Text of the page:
The Glass Menagerie

There are five characters in Tennessee William’s breakthrough “memory play” The Glass Menagerie. One is notable only by his absence; the husband and father who abandoned his wife and two children some 16 years earlier, a “telephone man who fell in love with long-distance”. Another appears only in the second half, a good-natured young “Gentleman Caller” who apparently “symbolises the long-delayed something that we live for”, though not necessarily what’s expected.

Under the precise direction of Dundee Rep’s joint Artistic Director Jemima Levick, the poignant truths of this play are expertly handled by its cast.

For the most part, though, Williams’s play focuses on a family trinity which is slowly, but surely, breaking apart; our nominal “hero” Tom Wingfield, who at times acts like a stand-up comedian in front of a scruffy old microphone, and at others stands just off the set, observing what’s happening. He is, he insists, the opposite of a stage magician, “offering truth in the pleasant disguise of illusion”; and we are reminded of his role as both character and narrator constantly, not least by the repeated typewritten text projected above their heads like chapter titles in a novel.

Tom shares a cramped St Louis flat with his fragile, vulnerable sister Laura, and his overbearing mother Amanda, a former Southern Belle who is increasingly cut adrift from the world, scraping a meagre living trying to persuade women to renew their subscriptions to The HomeMaker’s Companion. He works in a shoe warehouse, earning just $65 a week; nick-named Shakespeare thanks to his aspirations as a writer, Tom yearns for adventure and escape but can’t see how — unlike Malvio the Magician, who he saw in a variety show — he can “get out of his coffin” without removing the nails.

Laura is mildly physically disabled, and to modern eyes almost certainly has some form of autism; painfully shy, she feels safe only when playing her old records and looking after her collection of small glass animals, the titular Glass Menagerie. Like any mother, Amanda is worried about her daughter’s prospects; the tragedy is that her old-school (even by 1930s-standards) attempts to ensure a good marriage are as frantic as they are pointless and doomed.

Under the precise direction of Dundee Rep’s joint Artistic Director Jemima Levick, the poignant truths of this play are expertly handled by its cast. Robert Jack as Tom and Irene Macdougall as Amanda may benefit from having the play’s most grandiose moments, but praise is especially deserved for Millie Turner as Laura, who delicately evokes our sympathies without our pity. Thomas Cotran also gives good-heartedness to what is essentially a cameo as the family’s much-anticipated Gentleman Caller, Jim O’Connor.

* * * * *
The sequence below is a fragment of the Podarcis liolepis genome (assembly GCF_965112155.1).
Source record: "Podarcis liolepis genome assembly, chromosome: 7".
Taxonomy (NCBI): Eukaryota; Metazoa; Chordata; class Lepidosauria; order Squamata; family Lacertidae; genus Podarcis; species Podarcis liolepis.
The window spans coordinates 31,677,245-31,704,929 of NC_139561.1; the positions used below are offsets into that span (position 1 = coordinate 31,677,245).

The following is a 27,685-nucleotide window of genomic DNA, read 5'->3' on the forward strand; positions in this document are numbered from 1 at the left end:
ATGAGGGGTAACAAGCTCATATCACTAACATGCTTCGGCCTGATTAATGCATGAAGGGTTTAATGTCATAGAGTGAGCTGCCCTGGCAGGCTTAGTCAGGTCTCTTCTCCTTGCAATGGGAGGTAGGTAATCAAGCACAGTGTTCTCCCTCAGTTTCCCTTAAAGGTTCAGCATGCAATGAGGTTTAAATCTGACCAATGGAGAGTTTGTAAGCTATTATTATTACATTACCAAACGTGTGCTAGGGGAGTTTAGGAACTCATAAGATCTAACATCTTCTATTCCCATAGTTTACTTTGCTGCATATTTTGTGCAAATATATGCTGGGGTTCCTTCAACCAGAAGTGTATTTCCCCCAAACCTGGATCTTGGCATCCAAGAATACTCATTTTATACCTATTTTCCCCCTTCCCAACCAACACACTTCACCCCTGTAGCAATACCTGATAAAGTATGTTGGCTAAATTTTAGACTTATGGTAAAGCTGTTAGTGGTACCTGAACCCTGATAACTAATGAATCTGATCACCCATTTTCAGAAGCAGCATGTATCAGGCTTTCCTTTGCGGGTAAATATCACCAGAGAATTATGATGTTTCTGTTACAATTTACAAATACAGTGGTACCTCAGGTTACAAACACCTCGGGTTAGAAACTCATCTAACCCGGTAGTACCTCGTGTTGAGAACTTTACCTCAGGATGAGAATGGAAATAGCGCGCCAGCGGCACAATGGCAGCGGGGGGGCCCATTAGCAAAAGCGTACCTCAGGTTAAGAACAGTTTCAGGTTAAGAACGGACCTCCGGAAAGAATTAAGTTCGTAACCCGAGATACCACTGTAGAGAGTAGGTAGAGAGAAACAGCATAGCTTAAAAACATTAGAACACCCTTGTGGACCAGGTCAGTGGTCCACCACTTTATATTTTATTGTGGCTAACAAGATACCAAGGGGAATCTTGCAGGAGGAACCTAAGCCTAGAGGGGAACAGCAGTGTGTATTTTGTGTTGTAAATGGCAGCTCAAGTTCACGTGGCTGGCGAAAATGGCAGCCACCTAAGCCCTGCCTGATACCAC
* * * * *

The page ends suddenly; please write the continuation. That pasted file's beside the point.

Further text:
If there’s one slight misfire, it’s ironically with Alex Lowde’s set; though both memorable and simple, it’s undoubtedly larger than one might expect and, with its surrounding screens of multi-colour lights, somewhat fails to properly suggest the shabby back-lane apartment where the action is supposed to take place. Sometimes, you can take knowing theatricality a tad too far.

Reviews by Paul F Cockburn

Multiple Venues


Dundee Rep Theatre / Macrobert Arts Centre

The Yellow on the Broom

Underbelly, Bristo Square

Tom Neenan: It's Always Infinity

Assembly George Square Studios

Police Cops in Space

Gilded Balloon Rose Theatre

Rik Carranza: Still a Fan

Gilded Balloon Rose Theatre





The Blurb

Amanda Wingfield, a faded Southern belle, holds on tight to her two children; Tom, an aspiring poet, and Laura, his painfully shy sister. She is desperate for her wayward son Tom to have a stable career and wants a suitor for her fragile disabled daughter Laura. Abandoned by her husband, Amanda clings to memories of her idyllic youth in the South, where she was wooed by scores of rich and handsome suitors.

Tom has the soul of a poet but a job in a warehouse leaves him longing for adventure and an escape from his mothers suffocating embrace, while Laura finds solace from the angry frustrations of her mother and brother in her collection of glass animals and romantic thoughts.

Tom finds himself under increasing pressure from his mother to find someone for Laura, and eventually arranges to bring home a man to meet his sister. When the gentleman caller finally arrives, Laura and Amanda become more hopeful than they have ever been - but will it end in Laura’s romantic illusions being shattered? What follows is one of the most compelling and heartbreaking stories ever told.

Widely regarded as one of Tennessee Williams most powerful and haunting memory plays, The Glass Menagerie is a deeply personal, touching and profound tale of love and loss, illusion and escape, fragility and innocent hope.